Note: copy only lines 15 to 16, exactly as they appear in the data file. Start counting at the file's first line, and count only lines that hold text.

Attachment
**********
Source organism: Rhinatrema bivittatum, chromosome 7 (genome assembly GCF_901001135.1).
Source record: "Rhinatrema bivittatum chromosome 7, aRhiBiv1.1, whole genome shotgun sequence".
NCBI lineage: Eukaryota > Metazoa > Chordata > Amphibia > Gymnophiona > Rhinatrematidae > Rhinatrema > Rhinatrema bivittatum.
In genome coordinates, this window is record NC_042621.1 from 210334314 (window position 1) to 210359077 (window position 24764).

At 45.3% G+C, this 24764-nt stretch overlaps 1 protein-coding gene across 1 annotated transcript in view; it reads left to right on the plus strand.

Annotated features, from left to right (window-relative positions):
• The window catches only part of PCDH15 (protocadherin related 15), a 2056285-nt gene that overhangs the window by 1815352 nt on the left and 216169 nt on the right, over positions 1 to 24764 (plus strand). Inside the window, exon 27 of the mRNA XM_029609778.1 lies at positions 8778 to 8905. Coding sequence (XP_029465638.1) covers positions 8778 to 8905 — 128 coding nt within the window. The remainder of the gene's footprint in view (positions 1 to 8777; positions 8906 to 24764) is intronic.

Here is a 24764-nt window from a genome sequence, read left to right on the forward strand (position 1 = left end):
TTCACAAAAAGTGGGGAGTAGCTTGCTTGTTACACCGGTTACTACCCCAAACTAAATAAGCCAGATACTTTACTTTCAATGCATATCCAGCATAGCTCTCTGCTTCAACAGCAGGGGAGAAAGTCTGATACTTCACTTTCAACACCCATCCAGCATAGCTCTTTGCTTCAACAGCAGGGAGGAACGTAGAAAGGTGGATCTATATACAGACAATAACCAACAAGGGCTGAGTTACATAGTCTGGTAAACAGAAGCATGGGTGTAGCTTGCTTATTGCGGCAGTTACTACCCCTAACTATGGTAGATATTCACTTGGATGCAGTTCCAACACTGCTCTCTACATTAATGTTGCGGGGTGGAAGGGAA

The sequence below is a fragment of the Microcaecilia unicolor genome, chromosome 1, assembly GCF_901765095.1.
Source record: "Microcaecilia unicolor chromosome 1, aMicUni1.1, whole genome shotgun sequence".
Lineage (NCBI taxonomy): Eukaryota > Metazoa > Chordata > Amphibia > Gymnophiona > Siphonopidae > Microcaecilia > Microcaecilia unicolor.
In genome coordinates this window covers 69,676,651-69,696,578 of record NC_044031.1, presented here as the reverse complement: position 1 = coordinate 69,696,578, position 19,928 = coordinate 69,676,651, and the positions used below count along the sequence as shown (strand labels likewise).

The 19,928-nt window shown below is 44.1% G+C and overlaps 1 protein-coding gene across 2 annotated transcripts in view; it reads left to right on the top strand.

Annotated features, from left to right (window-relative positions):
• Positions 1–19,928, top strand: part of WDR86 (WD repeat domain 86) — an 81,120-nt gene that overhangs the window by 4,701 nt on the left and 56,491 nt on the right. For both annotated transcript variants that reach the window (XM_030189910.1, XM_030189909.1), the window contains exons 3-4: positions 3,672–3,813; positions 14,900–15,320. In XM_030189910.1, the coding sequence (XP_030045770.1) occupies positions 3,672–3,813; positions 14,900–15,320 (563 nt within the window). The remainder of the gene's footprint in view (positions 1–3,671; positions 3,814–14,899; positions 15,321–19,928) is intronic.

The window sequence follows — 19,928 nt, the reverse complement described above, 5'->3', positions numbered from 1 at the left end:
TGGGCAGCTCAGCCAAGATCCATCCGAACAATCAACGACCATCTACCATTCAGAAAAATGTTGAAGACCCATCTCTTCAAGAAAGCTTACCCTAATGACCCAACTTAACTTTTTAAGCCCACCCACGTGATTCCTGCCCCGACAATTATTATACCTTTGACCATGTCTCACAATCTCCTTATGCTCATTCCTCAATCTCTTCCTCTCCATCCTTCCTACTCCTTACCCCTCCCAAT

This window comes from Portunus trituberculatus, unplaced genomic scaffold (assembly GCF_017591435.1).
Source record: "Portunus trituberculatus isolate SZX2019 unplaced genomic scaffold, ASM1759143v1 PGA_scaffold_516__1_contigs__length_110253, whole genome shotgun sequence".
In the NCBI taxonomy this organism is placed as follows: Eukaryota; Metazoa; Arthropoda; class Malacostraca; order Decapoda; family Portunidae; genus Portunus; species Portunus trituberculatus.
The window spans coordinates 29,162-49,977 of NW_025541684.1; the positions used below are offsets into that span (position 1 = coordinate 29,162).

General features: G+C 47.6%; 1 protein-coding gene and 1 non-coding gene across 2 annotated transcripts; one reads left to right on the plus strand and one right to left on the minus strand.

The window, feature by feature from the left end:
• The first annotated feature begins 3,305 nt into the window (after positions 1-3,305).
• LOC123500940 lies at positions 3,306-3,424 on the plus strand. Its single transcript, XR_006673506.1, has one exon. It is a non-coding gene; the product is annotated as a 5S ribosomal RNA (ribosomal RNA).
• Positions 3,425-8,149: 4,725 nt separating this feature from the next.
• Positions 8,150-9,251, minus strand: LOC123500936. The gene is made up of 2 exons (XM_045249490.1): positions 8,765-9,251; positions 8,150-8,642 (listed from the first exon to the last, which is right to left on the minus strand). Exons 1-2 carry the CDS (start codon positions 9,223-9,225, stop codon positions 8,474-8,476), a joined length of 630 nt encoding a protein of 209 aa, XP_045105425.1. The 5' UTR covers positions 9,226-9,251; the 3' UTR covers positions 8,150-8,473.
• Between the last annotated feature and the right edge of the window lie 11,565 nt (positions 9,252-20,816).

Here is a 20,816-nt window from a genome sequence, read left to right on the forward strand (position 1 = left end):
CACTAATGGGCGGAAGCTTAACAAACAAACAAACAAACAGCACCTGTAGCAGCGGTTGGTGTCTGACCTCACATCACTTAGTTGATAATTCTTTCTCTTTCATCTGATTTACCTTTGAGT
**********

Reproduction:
Annotated features, from left to right (window-relative positions):
• Positions 1–19,928, top strand: part of WDR86 (WD repeat domain 86) — an 81,120-nt gene that overhangs the window by 4,701 nt on the left and 56,491 nt on the right. For both annotated transcript variants that reach the window (XM_030189910.1, XM_030189909.1), the window contains exons 3-4: positions 3,672–3,813; positions 14,900–15,320. In XM_030189910.1, the coding sequence (XP_030045770.1) occupies positions 3,672–3,813; positions 14,900–15,320 (563 nt within the window). The remainder of the gene's footprint in view (positions 1–3,671; positions 3,814–14,899; positions 15,321–19,928) is intronic.